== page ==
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Mitchell's Contracting Service, LLC ("Mitchell"), appealed a circuit court’s denial of Mitchell's renewed motion for a judgment as a matter of law or for a new trial in a wrongful-death action brought by Robert Guy Gleason, Sr., as the administrator of the estate of Lorena Gleason, deceased. Two of Mitchell’s employees were driving dump trucks when one of the trucks caused Lorena’s vehicle to leave the road, where it collided with a tree, resulting in her death. Gleason asserted claims against Mitchell based on vicarious liability for Pettway's or Turner's negligent and wanton acts and omissions. A jury returned a verdict in favor of Gleason for $2.5 million. Based on all the circumstances, the Alabama Supreme Court concluded the trial court exceeded its discretion in refusing Mitchell's request for a continuance. Accordingly, the trial court's judgment was reversed and the matter remanded for a new trial. View "Mitchell's Contracting Service, LLC v. Gleason" on Justia Law

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Petitioners-defendants Angela McClintock, Stephanie Streeter, and Christa Devaughn, all of whom were employees of the Jefferson County Department of Human Resources ("JCDHR"), petitioned for a writ of mandamus requesting that the Alabama Supreme Court direct the Jefferson Circuit Court to enter a summary judgment in their favor based on State-agent immunity. Charges arose from the death of K.W., a newborn who was removed from her home following domestic abuse allegations at the home of T.H., K.W.’s mother. At the time of K.W.'s death, McClintock was the director of JCDHR; Streeter was an assistant director of child welfare for JCDHR; and Devaughn was a child-abuse and neglect investigative worker for JCDHR. In June 2011, T.H. was charged with third-degree domestic violence when S.W., T.H.'s mother, filed charges against her for striking a sibling in the face. K.W. was born in December 2011. While T.H. was still in the hospital, T.H.'s grandmother reported to JCDHR that she had concerns that T.H. would not be able to care for her new baby, that T.H. had left her father's home, and that T.H. had a history of running away. After conducting an investigation, JCDHR allowed T.H. to be discharged from the hospital to the home of K.M., T.H.'s second cousin. K.H., T.H.'s father, filed a dependency complaint, seeking custody of K.W. In January 2012, Devaughn filed a dependency complaint as to T.H. and a request for a pickup order for K.W. K.W. was picked up and placed in the foster home of Dennis Gilmer on that same date. K.W. died on February 24, 2012, while in foster care. K.H. and T.H. filed a complaint against the petitioners, Brandon Hardin, Dennis Gilmer, and JCDHR, stating claims of wrongful death of a minor, negligence, wantonness, and negligent/wanton training and supervision. The Alabama Supreme Court found petitioners established they had a clear legal right to summary judgment in their favor based on State-agent immunity. Accordingly, the Supreme Court granted their petition for mandamus relief. View "Ex parte Angela McClintock et al." on Justia Law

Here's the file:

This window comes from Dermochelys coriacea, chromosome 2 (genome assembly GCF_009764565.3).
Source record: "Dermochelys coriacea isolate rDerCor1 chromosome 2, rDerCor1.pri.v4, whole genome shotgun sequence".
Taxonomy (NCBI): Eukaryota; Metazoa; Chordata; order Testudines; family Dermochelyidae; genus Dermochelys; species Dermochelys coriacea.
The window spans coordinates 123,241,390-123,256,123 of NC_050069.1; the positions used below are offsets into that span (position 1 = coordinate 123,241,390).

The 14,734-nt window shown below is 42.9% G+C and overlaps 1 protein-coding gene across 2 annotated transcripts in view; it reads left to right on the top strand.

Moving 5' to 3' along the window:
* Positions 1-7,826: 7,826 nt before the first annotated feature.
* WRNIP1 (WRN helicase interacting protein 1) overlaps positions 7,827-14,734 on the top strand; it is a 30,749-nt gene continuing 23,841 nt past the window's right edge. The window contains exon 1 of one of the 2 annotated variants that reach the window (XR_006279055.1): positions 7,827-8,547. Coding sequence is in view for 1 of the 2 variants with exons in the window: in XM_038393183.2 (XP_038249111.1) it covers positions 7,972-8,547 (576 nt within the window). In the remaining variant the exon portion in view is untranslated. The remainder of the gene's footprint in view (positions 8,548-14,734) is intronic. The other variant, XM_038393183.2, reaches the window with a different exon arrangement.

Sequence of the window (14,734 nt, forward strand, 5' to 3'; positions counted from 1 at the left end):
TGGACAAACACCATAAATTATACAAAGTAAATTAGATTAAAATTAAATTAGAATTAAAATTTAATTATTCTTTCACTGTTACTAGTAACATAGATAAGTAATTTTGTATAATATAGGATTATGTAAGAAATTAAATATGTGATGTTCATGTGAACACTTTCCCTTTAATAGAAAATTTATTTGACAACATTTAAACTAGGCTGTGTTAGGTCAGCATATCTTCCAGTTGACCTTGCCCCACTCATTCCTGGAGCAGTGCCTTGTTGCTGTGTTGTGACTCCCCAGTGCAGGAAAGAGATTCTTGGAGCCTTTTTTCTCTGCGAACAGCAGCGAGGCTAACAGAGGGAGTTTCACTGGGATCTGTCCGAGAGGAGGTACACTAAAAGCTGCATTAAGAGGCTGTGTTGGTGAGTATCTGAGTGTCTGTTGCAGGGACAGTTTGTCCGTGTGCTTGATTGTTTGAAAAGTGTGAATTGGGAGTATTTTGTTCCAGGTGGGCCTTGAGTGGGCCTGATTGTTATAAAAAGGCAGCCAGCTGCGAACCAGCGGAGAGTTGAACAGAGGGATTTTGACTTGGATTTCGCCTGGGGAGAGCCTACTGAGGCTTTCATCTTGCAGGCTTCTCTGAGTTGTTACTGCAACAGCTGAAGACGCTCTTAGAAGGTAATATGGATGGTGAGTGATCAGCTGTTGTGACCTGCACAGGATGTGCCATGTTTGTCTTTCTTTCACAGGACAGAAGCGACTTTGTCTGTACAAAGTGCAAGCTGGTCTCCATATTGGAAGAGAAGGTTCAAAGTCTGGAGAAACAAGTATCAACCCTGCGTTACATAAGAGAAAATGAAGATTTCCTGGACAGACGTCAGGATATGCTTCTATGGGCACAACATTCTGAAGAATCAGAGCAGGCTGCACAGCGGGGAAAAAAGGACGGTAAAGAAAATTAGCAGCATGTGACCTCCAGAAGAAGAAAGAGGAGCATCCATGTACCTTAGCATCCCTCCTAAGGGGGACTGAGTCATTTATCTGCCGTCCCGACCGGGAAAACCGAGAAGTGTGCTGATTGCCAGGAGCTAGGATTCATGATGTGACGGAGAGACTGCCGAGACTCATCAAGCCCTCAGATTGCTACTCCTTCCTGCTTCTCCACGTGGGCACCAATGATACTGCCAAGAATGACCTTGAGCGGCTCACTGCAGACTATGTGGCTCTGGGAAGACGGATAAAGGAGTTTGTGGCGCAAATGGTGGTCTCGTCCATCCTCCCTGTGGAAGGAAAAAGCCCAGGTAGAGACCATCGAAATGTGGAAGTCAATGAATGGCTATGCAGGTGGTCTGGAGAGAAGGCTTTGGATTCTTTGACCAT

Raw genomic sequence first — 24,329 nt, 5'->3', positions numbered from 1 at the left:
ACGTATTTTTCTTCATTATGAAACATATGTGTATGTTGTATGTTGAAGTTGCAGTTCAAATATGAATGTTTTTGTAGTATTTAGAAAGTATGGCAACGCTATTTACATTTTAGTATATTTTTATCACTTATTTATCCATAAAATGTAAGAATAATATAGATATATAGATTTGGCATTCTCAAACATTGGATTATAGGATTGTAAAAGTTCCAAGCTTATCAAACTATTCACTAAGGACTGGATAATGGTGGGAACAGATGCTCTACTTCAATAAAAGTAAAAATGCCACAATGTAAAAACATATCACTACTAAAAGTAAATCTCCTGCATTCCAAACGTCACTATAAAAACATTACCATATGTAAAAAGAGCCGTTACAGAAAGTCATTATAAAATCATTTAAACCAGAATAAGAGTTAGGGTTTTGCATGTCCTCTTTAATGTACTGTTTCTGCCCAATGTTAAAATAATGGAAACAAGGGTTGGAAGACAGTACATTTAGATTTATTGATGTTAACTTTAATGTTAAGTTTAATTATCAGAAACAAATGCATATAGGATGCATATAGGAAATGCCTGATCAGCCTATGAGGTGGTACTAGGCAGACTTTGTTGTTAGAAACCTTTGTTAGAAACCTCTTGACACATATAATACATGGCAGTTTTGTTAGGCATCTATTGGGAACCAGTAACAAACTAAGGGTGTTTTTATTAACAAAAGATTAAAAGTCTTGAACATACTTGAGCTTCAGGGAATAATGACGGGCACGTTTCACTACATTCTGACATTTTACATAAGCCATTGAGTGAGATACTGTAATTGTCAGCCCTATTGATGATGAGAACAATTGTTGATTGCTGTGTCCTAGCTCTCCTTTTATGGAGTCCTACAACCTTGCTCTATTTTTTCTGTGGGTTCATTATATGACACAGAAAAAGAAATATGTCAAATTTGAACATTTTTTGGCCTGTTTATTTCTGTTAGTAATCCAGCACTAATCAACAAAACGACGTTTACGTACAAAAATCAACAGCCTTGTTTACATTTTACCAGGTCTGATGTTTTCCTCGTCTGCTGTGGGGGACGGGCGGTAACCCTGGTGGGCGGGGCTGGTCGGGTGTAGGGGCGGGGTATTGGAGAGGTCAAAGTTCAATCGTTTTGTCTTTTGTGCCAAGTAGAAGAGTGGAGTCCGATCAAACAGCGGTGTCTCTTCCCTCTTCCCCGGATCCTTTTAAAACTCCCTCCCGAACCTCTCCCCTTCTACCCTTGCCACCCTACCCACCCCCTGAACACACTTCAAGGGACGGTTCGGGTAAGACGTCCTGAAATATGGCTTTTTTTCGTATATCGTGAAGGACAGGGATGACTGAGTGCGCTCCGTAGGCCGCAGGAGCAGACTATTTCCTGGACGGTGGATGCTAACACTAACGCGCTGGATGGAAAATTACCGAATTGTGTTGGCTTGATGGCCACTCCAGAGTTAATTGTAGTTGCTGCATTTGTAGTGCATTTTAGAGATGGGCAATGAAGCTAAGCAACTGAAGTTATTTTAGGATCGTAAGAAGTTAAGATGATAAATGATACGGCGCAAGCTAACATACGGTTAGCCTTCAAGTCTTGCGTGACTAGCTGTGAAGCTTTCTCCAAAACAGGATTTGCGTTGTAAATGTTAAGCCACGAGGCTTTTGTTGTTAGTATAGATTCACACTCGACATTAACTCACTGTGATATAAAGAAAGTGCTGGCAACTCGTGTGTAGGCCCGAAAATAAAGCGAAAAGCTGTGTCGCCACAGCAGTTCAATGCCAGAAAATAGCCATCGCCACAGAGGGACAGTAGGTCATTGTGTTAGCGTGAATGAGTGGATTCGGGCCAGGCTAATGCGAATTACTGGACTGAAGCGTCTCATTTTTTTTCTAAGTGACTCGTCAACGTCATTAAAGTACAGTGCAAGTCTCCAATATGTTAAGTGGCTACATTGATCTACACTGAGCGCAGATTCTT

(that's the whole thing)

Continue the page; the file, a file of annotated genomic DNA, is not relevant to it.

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Profit Boost Marketing, Inc., d/b/a Hometown Values Coupon Magazine ("HVCM"), one of the defendants in the underlying case, petitioned the Alabama Supreme Court for a writ of mandamus to direct the Marshall Circuit Court to vacate its order denying HVCM's motion to dismiss the claims filed against it by Mike Zak d/b/a Hometown Magazine ("Zak") and to direct that court to enter an order dismissing Zak's claims against it. HVCM was a Washington state based "print broker ... for direct mail advertising." Hometown Magazine was a coupon distributor; Mike Zak was its sole proprietor. In August 2013, Zak and HVCM entered into a "Print Brokerage Agreement" and related "Licensing Agreement" whereby Zak was to become an exclusive "Area Publisher" of HVCM's coupon magazine in three specified zones within Alabama. Zak obtained from the City of Arab ("the City") a business license to engage in "publishing industries." Zak ultimately published a single issue of a publication entitled Hometown Magazine. According to HVCM, "[i]nstead of publishing as [HVCM], Zak formed Hometown Magazine and used the [HVCM] trademark when he sold advertising to local business," i.e., allegedly, "Zak solicited ... clients as [HVCM], sold them advertising using the [HVCM] trademark ..., and never published a magazine as [HVCM]." This action resulted in a dispute between Zak and HCVM. As a result of a Facebook post, which Zak maintained "was entirely fallacious and possessed absolutely no truth," Zak allegedly began to receive queries from customers regarding the legality of his activities. Ultimately, according to Zak, his reputation was allegedly so "irreparably tarnished and damaged" that Zak was forced to close his business. Zak sued the City and various fictitiously named defendants. Specifically, Zak sought to recover both compensatory and punitive damages on various theories, including defamation, negligence, and "wantonness/gross negligence." After review of the trial court record, the Supreme Court held the trial court erred in denying HVCM's motion requesting dismissal of Zak's claims on statute-of-limitations grounds; therefore the Court granted HVCM's petition and issued a writ of mandamus directing the Marshall Circuit Court to vacate its January 3, 2017, order denying HVCM's motion and to enter an order dismissing HVCM as a defendant in the underlying action. View "Ex parte Profit Boost Marketing, Inc., d/b/a Hometown Values Coupon Magazine." on Justia Law